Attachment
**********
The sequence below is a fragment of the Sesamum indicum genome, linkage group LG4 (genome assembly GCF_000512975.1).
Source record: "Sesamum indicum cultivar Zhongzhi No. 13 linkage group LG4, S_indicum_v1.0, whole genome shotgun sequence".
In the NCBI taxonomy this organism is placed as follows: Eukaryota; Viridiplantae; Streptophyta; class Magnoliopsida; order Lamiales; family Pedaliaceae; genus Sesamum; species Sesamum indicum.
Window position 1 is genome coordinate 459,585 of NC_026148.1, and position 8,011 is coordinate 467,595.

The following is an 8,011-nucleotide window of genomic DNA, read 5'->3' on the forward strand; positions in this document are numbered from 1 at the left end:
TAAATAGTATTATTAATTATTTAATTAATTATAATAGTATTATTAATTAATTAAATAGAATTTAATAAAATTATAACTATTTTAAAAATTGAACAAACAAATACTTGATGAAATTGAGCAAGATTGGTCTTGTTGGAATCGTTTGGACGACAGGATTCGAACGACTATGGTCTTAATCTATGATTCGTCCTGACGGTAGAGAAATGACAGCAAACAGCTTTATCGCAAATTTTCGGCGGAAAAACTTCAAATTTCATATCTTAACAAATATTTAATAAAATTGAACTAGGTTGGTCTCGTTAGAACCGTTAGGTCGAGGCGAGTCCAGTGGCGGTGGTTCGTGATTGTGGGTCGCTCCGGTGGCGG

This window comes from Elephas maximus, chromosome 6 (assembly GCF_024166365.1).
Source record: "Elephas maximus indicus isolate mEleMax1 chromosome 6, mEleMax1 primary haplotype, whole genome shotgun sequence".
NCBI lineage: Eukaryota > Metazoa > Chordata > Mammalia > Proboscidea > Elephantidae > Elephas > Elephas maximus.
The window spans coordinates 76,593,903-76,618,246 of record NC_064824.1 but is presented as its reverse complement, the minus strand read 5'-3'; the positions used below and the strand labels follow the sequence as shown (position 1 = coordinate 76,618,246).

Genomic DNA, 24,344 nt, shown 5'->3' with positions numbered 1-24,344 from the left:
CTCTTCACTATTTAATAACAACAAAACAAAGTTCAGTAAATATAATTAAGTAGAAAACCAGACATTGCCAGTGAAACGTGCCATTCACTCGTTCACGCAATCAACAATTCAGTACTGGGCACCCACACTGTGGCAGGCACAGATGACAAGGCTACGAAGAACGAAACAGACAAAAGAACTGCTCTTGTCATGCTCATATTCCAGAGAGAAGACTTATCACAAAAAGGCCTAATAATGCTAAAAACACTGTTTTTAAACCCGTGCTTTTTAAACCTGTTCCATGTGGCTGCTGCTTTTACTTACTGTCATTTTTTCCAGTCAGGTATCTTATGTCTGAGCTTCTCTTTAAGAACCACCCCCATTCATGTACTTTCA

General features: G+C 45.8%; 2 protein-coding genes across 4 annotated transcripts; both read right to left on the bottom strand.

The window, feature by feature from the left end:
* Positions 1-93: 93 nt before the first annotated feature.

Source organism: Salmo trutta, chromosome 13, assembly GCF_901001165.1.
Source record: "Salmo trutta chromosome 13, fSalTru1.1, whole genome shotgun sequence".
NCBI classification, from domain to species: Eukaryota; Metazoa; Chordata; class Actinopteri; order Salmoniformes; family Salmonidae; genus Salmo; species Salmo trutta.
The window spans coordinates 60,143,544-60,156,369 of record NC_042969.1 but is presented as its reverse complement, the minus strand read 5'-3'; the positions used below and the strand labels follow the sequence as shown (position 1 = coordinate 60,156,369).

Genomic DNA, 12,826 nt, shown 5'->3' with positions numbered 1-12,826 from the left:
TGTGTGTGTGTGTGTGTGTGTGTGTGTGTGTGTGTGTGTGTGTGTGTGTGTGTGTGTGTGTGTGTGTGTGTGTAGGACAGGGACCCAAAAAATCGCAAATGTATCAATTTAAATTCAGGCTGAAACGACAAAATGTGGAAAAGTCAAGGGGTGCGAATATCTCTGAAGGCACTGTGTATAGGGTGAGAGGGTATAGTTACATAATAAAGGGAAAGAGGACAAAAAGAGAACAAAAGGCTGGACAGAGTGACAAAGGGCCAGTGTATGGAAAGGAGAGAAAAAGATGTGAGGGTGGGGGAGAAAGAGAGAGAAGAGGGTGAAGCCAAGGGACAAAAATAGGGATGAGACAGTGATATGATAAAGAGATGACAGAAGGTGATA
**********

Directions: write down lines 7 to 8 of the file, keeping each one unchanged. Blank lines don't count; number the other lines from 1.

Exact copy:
This window comes from Elephas maximus, chromosome 6 (assembly GCF_024166365.1).
Source record: "Elephas maximus indicus isolate mEleMax1 chromosome 6, mEleMax1 primary haplotype, whole genome shotgun sequence".